«Зруйновані заклади освіти – повністю або частково – 72 об’єкти. Заклади охорони здоров’я – 21 об’єкт на території України»
«Зруйновані заклади освіти – повністю або частково – 72 об’єкти. Заклади охорони здоров’я – 21 об’єкт на території України»
Named one of Time magazine’s “Women of the Year,” Afghan journalist Zahra Joya says she is determined to keep reporting on women’s issues in Afghanistan.
The 29-year-old founder of Rukhshana Media, an news agency run by and for women in Afghanistan, had to flee her country last year when the Taliban seized power.
Now based in Britain, Joya runs her media outlet in exile, publishing the work of women still in Afghanistan who report about life under Taliban rule. It’s a task that brings threats to her and her staff.
In an interview with VOA Pashto Managing Editor Shaista Lami, Joya said she was determined to keep reporting on the plight of Afghan women.
“It is extremely important for the world not to forget Afghan women now, at the time of their sufferance, and support them in their (fight) for their basic rights and press freedom in Afghanistan,” Joya said.
This interview has been translated and edited for length and clarity.
How does it feel to be named a Time magazine woman of the year, and how has your life changed since the Taliban takeover?
I am happy that my name appears at this crucial time for the women of my country, at a time when they face many difficulties and restrictions.
What did I do in the last six months? I did everything I could through our media outlet Rukhshana.
For 10 years I have covered women’s issues in Afghanistan.
And I still continuously put my efforts together with the women who are out protesting. I did not give in to fear of the Taliban and have covered every gathering, every conference and every protest (these women) held in the streets of Kabul.
A large number of female journalists have left their jobs or the country for fear of Taliban punishment. How are you helping those still in Afghanistan from outside the country?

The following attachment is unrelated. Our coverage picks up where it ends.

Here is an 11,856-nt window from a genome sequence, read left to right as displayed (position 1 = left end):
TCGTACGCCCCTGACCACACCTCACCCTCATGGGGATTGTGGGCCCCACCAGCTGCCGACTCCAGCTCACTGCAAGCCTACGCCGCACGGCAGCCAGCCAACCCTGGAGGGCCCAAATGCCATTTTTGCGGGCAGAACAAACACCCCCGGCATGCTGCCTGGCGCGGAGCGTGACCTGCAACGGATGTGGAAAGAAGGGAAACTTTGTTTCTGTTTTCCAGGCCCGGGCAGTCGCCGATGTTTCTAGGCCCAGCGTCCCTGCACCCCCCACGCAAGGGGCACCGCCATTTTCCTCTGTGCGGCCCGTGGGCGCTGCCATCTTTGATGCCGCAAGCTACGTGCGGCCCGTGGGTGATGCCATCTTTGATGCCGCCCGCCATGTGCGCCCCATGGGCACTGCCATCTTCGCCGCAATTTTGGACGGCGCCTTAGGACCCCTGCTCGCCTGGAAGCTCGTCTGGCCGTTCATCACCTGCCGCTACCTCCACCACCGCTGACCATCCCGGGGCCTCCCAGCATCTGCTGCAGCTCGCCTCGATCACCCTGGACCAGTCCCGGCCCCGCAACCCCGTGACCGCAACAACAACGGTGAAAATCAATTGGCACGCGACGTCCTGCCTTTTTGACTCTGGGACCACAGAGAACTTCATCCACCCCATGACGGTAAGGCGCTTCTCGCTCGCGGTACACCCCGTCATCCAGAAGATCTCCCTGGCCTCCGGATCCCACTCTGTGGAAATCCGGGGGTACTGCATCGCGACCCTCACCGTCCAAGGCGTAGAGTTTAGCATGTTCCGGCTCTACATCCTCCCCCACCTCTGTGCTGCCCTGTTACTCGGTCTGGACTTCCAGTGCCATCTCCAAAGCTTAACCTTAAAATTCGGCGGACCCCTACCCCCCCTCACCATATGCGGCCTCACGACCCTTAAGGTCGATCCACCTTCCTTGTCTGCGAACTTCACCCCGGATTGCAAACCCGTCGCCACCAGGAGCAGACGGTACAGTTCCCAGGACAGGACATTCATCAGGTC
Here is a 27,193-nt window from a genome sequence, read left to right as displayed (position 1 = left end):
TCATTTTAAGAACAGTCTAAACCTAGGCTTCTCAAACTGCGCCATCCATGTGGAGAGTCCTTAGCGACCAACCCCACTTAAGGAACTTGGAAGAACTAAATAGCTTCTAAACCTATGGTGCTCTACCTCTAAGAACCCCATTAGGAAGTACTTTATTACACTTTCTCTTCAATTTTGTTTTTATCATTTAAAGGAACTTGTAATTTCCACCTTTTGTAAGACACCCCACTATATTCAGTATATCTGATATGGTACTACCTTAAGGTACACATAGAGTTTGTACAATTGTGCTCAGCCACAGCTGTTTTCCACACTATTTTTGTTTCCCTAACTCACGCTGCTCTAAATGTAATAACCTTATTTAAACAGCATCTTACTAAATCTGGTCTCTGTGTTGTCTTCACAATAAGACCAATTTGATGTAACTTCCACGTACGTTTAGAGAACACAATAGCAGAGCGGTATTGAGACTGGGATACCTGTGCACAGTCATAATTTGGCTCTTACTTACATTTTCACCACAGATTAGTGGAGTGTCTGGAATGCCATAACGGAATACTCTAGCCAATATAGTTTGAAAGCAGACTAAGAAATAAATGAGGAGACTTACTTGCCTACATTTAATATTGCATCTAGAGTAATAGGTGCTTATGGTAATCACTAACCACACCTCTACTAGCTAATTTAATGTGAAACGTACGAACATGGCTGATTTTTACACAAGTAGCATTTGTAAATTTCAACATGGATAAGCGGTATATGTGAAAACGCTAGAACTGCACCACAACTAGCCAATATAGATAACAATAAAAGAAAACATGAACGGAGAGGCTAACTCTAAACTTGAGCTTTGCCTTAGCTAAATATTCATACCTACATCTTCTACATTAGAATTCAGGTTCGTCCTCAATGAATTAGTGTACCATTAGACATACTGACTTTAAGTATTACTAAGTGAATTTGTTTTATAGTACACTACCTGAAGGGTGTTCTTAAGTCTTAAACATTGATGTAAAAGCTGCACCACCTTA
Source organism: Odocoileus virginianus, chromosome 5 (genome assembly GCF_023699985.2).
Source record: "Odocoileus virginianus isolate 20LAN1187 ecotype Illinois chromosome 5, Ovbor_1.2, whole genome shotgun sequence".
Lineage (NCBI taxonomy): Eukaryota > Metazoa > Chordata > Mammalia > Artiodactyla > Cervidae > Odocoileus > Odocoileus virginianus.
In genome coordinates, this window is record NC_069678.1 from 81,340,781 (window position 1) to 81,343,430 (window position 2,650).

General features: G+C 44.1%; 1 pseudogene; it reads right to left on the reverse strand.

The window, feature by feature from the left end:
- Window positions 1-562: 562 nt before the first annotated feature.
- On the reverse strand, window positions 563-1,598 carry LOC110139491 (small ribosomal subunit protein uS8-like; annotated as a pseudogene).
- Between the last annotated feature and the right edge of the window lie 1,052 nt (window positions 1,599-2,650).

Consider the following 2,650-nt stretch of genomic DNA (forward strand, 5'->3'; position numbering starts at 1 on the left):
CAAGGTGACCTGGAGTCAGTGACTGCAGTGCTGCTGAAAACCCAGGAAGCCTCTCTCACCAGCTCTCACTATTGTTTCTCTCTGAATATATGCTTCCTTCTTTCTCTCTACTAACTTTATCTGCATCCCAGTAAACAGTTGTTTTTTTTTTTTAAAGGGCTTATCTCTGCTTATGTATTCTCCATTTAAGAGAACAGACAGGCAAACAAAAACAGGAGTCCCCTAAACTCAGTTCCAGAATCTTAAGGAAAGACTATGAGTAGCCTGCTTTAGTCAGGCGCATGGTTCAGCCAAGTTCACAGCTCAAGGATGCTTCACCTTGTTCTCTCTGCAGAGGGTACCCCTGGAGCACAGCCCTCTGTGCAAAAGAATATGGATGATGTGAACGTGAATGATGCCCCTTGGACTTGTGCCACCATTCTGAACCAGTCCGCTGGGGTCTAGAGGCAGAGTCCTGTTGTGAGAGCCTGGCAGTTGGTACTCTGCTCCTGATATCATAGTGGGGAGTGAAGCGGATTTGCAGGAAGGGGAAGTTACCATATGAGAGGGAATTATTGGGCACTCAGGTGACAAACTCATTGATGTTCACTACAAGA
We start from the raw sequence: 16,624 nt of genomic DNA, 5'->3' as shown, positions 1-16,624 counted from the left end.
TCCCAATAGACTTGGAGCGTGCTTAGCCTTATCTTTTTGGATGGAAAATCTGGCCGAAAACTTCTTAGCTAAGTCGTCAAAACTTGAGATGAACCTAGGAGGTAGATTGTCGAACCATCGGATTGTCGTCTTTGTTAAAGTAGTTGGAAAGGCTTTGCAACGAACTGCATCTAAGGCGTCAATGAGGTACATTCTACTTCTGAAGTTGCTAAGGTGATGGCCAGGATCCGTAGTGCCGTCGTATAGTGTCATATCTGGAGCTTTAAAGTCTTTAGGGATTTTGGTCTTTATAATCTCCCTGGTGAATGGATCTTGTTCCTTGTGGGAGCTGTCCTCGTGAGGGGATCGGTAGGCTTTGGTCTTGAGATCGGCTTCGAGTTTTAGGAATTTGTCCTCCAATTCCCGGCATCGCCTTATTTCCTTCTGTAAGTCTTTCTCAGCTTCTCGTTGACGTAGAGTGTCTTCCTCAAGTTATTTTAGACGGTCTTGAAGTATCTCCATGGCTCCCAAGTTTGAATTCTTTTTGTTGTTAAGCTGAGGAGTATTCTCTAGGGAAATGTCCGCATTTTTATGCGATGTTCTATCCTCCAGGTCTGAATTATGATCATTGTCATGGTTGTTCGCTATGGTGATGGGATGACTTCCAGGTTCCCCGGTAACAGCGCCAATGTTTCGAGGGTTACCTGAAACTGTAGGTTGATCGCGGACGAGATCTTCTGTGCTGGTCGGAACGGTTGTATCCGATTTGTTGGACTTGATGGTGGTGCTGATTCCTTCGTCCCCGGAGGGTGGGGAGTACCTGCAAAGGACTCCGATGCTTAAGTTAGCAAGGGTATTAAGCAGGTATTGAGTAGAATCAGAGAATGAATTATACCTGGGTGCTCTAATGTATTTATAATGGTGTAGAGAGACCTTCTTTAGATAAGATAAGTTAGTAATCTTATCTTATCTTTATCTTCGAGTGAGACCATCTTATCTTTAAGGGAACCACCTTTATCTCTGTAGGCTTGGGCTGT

The Taliban imposed many restrictions on women and journalists. Many left the country and many more lost their jobs.
We know this is a hard time for Afghan women. However, I continue my work from here in Britain.
I am leading Rukhshana from here, which is not an easy task. I am worried about my co-workers, and we are faced with countless restrictions. I feel sad, especially when I see so many serious issues to cover.
I am still hopeful that we can endure the pressure, continue our fight for Afghan women and raise their voices.
How do you connect with women still in Afghanistan?
We receive many stories, especially now that women are desperate for help and support.
A woman whose house was searched said Taliban were holding (her) and saying, “You took a video of house-to-house Taliban searches.” They searched her phone, deleted videos and harassed her father.
We continue to hear these stories on daily basis, unfortunately. (These women) have lost hope and think the future is nothing but dark for them.
So I continue my efforts as a journalist, to listen to their stories and to raise their voices.
This story originated in VOA’s Pashto Service.
Зеленський подякував головам урядів Польщі, Чехії і Словенії, які приїхали в Київ, за «потужне свідчення підтримки»